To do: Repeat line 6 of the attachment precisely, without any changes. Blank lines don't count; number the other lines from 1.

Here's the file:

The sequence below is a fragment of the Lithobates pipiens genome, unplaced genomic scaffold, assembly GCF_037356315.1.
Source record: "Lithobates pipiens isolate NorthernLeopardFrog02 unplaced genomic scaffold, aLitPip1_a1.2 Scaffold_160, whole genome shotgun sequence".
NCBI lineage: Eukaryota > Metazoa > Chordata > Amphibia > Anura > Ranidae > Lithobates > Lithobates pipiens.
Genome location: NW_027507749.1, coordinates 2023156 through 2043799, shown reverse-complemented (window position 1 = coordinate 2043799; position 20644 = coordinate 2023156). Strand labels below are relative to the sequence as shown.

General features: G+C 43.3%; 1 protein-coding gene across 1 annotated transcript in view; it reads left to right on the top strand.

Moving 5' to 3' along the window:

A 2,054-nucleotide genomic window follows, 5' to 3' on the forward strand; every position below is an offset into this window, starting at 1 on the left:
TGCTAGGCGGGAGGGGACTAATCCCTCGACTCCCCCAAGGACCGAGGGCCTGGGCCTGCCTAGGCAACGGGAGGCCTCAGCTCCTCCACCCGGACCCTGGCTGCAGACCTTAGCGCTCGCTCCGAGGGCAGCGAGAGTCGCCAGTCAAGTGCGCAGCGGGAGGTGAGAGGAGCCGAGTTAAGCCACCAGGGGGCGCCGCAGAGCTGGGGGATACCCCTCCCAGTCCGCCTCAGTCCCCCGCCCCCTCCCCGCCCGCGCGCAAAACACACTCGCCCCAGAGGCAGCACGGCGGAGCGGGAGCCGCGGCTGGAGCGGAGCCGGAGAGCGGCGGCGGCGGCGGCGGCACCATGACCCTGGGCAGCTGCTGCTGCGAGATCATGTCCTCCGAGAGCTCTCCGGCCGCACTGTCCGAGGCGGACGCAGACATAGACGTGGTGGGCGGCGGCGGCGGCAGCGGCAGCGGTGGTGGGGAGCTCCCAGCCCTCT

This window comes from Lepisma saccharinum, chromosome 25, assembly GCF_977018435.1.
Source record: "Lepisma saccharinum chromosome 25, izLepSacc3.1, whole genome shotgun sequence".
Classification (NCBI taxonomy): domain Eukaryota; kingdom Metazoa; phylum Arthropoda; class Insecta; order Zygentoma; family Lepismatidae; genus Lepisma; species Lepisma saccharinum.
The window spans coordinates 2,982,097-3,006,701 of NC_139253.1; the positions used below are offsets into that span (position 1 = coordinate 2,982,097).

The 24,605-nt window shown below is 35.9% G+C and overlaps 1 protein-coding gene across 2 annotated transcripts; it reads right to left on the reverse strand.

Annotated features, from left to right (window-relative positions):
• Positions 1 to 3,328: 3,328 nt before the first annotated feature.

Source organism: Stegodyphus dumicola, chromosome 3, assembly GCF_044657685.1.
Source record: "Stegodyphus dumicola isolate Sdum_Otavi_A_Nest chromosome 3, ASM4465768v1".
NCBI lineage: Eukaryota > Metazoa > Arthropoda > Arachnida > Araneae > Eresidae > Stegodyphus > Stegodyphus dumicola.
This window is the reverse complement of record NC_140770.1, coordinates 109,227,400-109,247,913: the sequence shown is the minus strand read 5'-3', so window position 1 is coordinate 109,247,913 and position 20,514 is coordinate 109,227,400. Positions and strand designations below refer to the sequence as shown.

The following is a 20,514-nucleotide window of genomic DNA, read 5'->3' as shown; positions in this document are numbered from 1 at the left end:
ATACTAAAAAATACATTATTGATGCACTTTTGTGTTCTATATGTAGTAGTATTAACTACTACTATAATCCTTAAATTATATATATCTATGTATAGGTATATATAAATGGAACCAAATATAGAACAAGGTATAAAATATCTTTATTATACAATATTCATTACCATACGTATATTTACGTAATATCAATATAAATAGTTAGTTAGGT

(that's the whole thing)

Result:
Moving 5' to 3' along the window: